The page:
le pignate: earthenware pots, salento-style

by Silvestro on August 17, 2010

Is it ‘irony’?

If not, what else would you call it?

How else would you explain this disparity, the perception of the Mediterranean basin as the cradle of simple, fresh, quickly-prepared foods, when, for the last 12,000 years or so it’s to the long-simmered brown foods that nearly all of us owe our existence?

Vessels like these pignate was how it was done, long before we figured out even how to count our toes or write sonatas based on the months of spring. (Nearly every food anthropologist I know figures it happened just about the same way: we threw meat into a fire or hung it above the flames on sticks and, thus, learned to grill, but it wasn’t until we developed pottery that we learned to boil, that civilization really began to flourish, moving us from simple bands of hunters to farmers living in larger and more diversified groups).

And while knives moved from stone and wood and bone to iron and then to alloys, clay pots have changed little, so pure and perfect in design. Someone with a name something like Ughuuh-gug got it right a long time ago, accepting the Design of All Time award in the form of the ability to feed her children.


And this is una pignata, a gorgeous little monkey of pot that renders everything you put into it, completely delicious.  It’s how it’s STILL down here in the Salento. I own about 30 of them and always jump at the chance to pick up more. I think my cooking really improved when I started cooking with them.

It’s when I started understanding subtly.


‘The cracked bean pot has already admonished you once’, is how John Thorne describes this tendency towards subtlety inherit in all earthenware cooking. You must mollycoddle the food. You coax it. Where as anyone can blast fire at something, the truly gifted seem to be able to eek out a little more, borne from years of experience, just like the pot itself.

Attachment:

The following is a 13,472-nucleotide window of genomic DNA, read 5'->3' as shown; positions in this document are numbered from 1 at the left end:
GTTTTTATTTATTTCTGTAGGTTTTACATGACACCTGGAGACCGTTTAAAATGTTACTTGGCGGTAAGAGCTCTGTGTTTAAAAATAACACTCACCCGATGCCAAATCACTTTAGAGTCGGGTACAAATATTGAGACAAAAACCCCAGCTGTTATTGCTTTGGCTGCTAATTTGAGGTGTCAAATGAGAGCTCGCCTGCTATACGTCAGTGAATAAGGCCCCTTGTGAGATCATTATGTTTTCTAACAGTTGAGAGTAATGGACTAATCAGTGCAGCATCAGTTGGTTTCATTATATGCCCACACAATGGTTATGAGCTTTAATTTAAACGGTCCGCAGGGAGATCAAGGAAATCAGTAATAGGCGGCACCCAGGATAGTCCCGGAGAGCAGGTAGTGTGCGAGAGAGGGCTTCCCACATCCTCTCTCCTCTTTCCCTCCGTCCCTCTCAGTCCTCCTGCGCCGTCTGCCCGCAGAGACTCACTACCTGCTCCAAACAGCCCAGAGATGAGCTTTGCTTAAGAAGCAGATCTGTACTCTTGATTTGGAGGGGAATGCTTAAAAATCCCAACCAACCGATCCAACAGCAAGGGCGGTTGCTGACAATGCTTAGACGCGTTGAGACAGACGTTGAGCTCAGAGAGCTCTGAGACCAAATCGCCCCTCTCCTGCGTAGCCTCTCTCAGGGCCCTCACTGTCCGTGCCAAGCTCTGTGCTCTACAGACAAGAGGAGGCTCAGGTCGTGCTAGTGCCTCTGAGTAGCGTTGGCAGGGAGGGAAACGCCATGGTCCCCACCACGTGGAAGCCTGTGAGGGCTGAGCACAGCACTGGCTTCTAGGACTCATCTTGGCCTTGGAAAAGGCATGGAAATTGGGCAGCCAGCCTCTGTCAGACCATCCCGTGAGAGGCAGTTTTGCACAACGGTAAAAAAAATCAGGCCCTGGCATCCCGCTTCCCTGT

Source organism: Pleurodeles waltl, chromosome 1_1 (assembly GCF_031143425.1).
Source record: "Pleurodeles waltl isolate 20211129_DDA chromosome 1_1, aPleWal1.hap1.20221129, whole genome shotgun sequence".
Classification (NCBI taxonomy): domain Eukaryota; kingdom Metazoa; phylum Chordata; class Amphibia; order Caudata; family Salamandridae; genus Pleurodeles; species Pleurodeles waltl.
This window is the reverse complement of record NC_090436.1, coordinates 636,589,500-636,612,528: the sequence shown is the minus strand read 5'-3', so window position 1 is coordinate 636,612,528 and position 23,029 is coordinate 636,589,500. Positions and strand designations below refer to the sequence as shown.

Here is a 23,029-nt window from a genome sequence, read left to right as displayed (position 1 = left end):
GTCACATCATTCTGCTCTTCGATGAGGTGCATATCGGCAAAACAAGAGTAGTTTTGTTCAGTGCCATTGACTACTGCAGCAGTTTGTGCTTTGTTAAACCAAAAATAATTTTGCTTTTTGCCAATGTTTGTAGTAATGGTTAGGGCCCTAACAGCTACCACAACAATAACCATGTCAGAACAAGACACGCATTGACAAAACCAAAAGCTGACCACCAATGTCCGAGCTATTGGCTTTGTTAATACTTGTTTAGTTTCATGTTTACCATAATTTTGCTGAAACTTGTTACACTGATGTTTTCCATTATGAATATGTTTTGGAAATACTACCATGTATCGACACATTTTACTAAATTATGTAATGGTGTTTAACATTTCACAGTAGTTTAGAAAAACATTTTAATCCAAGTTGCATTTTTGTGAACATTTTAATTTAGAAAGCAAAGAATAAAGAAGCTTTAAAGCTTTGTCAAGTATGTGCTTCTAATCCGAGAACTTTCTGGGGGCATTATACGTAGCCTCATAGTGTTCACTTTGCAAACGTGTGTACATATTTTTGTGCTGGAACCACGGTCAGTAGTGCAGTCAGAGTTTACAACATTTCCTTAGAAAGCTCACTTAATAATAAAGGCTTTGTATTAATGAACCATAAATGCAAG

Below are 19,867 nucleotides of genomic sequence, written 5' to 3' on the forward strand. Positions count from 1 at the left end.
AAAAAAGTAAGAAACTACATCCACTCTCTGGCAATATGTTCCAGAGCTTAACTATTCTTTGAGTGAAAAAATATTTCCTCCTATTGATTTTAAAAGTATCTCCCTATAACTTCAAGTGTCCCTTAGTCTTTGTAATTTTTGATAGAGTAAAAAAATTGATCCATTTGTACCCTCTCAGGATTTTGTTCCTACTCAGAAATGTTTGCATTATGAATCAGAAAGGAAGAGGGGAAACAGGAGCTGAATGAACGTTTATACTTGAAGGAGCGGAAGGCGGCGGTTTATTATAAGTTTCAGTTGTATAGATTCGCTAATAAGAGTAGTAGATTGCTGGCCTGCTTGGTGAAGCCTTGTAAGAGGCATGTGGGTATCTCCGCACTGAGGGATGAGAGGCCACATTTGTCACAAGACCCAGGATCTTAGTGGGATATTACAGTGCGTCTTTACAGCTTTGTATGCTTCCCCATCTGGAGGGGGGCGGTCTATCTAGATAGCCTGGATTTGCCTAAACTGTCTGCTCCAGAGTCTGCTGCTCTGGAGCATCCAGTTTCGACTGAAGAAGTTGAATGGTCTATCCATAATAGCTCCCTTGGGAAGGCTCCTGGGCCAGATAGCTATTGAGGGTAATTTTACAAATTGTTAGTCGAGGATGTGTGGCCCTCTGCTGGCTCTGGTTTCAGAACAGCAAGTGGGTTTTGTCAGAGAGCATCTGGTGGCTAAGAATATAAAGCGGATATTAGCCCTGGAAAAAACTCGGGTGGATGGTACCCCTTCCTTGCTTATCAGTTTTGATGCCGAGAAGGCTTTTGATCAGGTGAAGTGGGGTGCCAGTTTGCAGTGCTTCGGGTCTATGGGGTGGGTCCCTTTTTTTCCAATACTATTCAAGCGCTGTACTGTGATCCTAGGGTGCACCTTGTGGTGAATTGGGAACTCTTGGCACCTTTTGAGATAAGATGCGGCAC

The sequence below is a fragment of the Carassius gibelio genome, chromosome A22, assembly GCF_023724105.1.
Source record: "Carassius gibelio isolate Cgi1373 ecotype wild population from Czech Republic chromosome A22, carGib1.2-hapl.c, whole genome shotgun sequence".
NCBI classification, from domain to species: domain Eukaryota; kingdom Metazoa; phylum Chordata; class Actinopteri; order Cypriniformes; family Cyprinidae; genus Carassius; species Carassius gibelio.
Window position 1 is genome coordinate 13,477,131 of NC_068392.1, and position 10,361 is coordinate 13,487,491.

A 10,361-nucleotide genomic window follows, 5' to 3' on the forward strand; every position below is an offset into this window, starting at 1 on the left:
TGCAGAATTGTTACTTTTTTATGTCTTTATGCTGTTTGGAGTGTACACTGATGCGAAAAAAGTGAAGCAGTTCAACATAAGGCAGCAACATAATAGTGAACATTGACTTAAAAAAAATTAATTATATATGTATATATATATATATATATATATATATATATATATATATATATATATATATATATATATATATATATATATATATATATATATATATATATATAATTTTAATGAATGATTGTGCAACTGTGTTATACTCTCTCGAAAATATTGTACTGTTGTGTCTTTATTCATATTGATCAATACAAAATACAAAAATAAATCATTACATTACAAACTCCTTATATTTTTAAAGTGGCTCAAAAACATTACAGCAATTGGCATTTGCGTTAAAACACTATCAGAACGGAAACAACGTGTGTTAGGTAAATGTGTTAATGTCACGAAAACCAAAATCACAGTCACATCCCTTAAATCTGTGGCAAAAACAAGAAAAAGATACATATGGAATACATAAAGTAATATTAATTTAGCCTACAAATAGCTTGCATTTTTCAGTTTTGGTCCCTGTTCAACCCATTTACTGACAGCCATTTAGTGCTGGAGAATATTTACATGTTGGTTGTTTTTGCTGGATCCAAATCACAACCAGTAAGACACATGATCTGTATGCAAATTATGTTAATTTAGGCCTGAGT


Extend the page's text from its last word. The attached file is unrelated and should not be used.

While the shape and materials have changed little over the last 12,000 years, the glazes gained significant beauty here in the Salento during the Spanish domination, which lasted a couple of hundred years, much of the culture remaining even today. Visit Spain even now and it’s haunting, the echo you’ll still find in the ceramics of here.


During our olives courses at the castle, we load up 12 or 15 pignate, with everything from meaty, southern-style ragùs, rabbit with green olives and herbs, lentils with garlic, fava beans with little pieces of spicy salame, even local pears poached in passito.

We go off to work the nearby olive groves for the day, returning to smells that could wake the dead, the ingeniousness of the design crystal clear to all as we remove the lids and gather around with hungry bowls and greedy spoons.

As a teacher my stance has changed over the years in regards to teaching  others how to use earthenware. Those unfamiliar with them would crack one every now and then, their sense of guilt and my sense of loss something we’d all try to hide. But it was seeing the look on their faces when it happened that caused me to embrace their accidents. It was the moment of recognition, a feeling I know well, as I’ve broken many myself over the last ten years, that’s when the real learning happens.

Good cooking is contemplative, it’s subtle. It’s timeless. It’s humbling to think of humanity, hunched over a fire, the clay pot one of our very few constants in a long and winding history.

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